Today, India is one of the main operators of Russian helicopters. It is worth mentioning that the country’s authorities are also showing an interest in civilian vehicles. India already operates civilian Mi-172 helicopters… We are interested not only in selling military equipment, but also in setting up long-term relations with our Indian partners and are ready to offer them a number of additional services, including after-sales services,” Russian Helicopter Deputy CEO Alexander Shcherbinin was quoted as saying in a company statement.
     India currently operates some 400 helicopters made in Russia and intends to further boost this number, according to the company.
     India uses a broad range of Mil Mi-17 and Mi-8 transport helicopter variants. These are used in search and rescue operations, passenger transport and are involved in the protection of forests and fisheries.

Russian Su-35 May be Last Fighter Jet Imported by China as Beijing Bets on J-20

 

 

Su-35 super maneuverable multirole fighter

 

   On December 25, China received the first shipment of Russian-made Su-35 fighter jets, as part of a deal between Moscow and Beijing on delivering a total of 24 aircraft.

    Russia and China signed a contract on the delivery of 24 Russian Sukhoi Su-35 aircraft, estimated to be worth $2 billion, in 2015.

   The S-35 is a 4++ generation, twin-engine, highly maneuverable multirole fighter jet. It has a maximum speed of 1,553 mph (2,500 kmh) with advanced dry thrust and afterburner capabilities that enhance the aircraft’s dogfighting maneuverability and semi-stealth design that makes it possibly the most lethal fighter jet in the sky.

   The fighter jet is an upgraded version of the Su-27 multirole fighter. It was first introduced to a foreign audience at the 2013 Paris Air Show.

   The Su-35 is Russia’s top air-superiority fighter, until the fifth-generation PAK-FA stealth fighter comes into production.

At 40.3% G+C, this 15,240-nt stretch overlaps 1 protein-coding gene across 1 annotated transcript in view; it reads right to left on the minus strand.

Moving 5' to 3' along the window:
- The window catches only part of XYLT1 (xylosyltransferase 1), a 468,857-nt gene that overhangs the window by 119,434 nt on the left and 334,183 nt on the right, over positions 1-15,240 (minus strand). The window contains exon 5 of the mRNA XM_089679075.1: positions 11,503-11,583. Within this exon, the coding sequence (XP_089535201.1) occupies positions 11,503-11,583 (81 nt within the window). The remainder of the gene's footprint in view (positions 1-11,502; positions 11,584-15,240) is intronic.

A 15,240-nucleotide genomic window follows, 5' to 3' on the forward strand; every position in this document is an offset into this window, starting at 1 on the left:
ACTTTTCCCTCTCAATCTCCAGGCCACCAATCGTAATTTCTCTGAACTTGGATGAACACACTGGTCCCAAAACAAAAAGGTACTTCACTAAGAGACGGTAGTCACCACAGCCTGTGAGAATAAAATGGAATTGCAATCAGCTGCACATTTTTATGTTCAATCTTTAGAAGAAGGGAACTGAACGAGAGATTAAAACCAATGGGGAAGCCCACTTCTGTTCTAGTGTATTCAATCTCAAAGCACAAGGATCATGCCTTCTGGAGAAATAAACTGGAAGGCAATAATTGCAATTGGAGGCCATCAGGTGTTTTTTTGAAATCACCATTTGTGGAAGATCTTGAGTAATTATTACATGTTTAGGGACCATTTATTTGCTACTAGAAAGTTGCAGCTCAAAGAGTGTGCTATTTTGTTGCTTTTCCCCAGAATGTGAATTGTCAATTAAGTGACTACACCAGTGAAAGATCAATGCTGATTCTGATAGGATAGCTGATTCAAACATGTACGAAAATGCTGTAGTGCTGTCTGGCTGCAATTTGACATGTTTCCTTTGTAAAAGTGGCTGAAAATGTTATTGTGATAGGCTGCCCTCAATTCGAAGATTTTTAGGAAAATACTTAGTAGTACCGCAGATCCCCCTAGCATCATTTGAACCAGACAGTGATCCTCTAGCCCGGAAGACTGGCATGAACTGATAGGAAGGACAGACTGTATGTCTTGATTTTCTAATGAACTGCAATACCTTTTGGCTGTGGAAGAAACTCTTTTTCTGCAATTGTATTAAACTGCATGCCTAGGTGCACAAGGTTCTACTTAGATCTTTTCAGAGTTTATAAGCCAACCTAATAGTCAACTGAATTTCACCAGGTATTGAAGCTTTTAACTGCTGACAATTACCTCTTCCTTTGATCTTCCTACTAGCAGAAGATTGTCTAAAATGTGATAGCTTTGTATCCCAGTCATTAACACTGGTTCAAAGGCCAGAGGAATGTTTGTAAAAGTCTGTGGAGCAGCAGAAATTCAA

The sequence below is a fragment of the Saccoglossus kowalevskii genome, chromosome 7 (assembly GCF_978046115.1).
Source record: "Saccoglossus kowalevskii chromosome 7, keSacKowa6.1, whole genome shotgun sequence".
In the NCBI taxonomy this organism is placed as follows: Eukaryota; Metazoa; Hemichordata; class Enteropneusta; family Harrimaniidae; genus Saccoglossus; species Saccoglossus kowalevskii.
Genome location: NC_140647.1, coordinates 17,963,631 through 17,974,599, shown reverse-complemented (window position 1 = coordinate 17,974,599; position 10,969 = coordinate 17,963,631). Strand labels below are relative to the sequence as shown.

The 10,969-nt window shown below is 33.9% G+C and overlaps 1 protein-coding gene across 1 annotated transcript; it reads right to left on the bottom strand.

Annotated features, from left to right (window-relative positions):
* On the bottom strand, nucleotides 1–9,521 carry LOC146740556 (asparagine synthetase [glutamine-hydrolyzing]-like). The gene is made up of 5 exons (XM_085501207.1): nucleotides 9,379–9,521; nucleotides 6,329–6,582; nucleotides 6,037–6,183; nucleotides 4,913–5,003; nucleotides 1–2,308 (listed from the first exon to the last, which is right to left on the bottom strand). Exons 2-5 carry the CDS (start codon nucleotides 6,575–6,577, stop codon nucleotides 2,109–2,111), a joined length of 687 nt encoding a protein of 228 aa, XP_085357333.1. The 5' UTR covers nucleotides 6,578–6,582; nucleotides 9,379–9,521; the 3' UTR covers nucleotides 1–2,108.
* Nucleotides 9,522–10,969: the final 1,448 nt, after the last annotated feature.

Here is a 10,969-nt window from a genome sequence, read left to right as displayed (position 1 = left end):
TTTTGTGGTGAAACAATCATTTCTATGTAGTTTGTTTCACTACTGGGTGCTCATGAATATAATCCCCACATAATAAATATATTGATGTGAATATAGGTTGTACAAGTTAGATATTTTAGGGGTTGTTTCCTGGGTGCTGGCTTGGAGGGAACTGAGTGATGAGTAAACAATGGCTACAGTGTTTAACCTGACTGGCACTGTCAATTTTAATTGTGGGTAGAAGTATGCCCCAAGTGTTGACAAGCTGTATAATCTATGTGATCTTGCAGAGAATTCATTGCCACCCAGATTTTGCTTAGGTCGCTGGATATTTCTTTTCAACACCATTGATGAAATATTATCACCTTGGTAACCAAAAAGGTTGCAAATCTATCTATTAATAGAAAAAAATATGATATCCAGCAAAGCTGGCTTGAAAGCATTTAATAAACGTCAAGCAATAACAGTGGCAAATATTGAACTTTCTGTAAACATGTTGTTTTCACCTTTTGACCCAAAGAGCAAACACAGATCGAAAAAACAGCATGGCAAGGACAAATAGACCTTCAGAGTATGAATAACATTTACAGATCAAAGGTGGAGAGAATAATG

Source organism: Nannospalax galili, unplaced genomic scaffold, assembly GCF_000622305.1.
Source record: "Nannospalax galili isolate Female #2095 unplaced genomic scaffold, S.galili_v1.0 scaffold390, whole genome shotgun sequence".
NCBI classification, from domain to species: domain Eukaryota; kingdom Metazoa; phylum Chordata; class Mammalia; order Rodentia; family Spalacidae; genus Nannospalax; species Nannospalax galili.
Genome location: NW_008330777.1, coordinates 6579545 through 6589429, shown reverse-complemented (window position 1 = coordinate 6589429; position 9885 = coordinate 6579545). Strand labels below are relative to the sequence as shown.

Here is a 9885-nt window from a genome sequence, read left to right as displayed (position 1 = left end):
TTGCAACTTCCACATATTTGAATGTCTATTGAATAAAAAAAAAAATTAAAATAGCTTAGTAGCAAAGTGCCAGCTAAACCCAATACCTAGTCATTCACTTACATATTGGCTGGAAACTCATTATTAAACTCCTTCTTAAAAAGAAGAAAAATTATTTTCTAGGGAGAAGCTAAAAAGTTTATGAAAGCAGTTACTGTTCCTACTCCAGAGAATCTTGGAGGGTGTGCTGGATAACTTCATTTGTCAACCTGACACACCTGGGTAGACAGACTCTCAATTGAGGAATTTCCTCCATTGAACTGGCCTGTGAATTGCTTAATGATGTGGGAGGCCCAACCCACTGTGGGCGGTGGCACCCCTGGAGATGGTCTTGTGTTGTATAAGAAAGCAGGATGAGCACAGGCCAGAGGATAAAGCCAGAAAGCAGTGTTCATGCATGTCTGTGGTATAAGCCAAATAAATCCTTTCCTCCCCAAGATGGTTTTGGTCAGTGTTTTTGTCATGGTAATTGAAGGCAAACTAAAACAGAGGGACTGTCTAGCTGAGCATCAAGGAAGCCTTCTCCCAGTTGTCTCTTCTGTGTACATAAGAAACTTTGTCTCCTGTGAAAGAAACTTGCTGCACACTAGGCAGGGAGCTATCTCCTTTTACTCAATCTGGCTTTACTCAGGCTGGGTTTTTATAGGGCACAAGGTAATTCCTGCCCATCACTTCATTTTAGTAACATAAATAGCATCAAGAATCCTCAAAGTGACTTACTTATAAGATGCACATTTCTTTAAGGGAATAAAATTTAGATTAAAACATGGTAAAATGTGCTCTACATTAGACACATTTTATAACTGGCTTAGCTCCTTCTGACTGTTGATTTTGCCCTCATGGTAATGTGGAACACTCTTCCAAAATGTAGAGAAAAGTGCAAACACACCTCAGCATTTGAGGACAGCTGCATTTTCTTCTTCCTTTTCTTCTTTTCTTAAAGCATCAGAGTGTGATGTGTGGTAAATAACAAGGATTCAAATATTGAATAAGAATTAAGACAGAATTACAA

According to the Chinese newspaper The People’s Daily, the reason for such smooth procurement of the Su-35 for the Chinese military is the recent debut of the domestic-designed J-20 fifth-generation fighter.

   Of course, the deal on delivering Su-35 jets to China was a result of close military and technical cooperation between Moscow and Beijing.

   However, according to the newspaper, the Russian side expects that once the J-20 enters service with the Chinese armed forces the “Su-35 will soon lose its value in the Chinese market.”

   China unveiled two Chengdu J-20 stealth fighters at the Airshow China-2016 in Zhuhai in early-November. The aircraft was developed by Chengdu Aircraft Industry Corporation. The J-20 conducted its first test flight in early 2011.

   According to Air Force Commander General Ma Xiaotian, China will not put the J-20 on the global market.

   While the detailed specifications of the new jet have been kept secret, to all appearances the jets have been designed to match the stealth capabilities of fifth-generation fighter aircraft such as the Lockheed Martin F-22 Raptor and Russia’s Sukhoi PAK FA.